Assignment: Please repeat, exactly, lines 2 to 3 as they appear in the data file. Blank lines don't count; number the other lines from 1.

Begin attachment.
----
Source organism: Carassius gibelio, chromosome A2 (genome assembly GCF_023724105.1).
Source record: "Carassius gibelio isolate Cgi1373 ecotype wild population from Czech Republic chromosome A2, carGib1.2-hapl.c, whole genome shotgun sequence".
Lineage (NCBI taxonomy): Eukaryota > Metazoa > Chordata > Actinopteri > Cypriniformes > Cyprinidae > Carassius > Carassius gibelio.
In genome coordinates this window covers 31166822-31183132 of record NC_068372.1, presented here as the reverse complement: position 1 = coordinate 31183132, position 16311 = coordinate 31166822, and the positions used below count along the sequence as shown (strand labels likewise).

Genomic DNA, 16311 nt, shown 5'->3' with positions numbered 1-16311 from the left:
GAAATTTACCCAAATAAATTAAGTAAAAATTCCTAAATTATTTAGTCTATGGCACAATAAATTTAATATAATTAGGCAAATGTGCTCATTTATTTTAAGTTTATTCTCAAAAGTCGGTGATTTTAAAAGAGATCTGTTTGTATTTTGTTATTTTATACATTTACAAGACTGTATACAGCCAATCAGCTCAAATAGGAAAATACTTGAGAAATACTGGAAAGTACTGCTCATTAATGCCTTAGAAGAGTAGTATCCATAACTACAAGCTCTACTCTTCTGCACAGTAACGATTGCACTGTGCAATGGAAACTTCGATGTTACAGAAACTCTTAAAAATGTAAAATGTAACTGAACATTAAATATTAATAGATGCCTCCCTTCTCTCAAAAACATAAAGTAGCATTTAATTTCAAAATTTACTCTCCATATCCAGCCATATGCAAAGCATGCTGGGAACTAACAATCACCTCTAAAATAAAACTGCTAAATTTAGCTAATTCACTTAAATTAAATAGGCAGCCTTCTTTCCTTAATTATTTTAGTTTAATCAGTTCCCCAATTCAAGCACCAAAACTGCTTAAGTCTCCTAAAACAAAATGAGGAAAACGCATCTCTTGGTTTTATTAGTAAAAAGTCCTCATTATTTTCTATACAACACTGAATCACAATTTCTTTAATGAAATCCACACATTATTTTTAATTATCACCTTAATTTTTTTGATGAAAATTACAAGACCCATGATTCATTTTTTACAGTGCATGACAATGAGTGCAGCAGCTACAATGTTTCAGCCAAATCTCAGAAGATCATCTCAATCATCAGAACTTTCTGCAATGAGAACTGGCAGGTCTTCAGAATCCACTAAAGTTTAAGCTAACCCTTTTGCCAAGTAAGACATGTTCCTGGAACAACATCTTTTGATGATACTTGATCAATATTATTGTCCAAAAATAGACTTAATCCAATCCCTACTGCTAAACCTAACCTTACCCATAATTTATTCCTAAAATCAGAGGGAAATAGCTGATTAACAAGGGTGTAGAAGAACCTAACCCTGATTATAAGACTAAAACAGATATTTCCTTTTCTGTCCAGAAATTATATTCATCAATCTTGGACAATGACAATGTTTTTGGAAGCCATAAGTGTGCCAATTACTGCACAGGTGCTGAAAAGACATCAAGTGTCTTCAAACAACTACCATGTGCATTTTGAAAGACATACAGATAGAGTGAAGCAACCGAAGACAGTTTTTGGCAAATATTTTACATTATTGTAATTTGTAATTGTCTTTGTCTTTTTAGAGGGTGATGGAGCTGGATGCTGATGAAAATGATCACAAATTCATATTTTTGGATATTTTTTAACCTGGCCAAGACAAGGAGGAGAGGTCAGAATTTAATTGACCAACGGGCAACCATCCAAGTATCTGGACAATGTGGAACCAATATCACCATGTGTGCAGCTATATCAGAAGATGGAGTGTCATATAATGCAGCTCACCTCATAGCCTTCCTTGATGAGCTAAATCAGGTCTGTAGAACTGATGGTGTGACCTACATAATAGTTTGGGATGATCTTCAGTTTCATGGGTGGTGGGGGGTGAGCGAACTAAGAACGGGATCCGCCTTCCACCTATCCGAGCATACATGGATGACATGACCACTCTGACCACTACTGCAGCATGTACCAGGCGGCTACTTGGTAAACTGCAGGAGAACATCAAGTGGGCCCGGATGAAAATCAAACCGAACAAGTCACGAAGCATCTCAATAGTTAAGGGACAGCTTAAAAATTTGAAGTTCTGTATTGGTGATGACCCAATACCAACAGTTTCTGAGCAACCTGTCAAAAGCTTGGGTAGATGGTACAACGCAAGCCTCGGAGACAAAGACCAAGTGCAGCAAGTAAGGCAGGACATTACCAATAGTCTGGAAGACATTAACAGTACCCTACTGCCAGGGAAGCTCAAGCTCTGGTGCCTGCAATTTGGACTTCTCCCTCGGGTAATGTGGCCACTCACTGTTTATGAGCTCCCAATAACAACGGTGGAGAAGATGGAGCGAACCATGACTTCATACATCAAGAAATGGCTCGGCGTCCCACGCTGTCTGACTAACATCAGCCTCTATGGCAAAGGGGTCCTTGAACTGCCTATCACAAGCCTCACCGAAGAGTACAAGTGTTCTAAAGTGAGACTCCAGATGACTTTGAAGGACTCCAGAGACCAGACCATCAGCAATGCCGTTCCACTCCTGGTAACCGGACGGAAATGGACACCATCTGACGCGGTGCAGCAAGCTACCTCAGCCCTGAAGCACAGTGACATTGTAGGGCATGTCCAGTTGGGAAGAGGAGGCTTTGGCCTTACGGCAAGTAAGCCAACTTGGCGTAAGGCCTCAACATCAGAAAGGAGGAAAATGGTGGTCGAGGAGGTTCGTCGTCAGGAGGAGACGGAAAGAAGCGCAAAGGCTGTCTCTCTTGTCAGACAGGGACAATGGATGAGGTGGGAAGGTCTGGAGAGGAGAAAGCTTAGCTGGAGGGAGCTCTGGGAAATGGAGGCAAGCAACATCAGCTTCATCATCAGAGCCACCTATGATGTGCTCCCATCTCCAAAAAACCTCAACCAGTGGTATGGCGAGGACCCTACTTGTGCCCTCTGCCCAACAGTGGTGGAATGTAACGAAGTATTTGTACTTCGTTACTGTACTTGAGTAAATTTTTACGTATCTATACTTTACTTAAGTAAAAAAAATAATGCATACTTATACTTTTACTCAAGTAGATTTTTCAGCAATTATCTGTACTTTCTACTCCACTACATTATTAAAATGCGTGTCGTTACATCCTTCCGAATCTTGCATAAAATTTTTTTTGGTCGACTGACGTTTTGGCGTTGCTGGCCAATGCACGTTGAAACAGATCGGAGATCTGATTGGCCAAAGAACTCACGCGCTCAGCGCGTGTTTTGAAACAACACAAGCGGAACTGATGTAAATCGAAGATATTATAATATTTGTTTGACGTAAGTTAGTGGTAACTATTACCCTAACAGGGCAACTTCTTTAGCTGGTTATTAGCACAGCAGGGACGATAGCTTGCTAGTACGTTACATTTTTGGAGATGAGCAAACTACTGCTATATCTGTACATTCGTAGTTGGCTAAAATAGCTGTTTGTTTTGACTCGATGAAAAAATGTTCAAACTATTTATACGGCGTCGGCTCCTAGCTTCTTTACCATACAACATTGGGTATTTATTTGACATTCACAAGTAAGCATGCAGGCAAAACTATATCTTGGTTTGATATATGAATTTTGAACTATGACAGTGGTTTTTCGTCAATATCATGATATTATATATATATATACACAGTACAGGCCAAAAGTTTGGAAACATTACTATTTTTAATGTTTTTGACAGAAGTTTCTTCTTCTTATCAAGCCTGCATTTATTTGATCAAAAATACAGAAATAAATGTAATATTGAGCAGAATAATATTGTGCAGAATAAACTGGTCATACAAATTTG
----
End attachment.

Source record: "Carassius gibelio isolate Cgi1373 ecotype wild population from Czech Republic chromosome A2, carGib1.2-hapl.c, whole genome shotgun sequence".
Lineage (NCBI taxonomy): Eukaryota > Metazoa > Chordata > Actinopteri > Cypriniformes > Cyprinidae > Carassius > Carassius gibelio.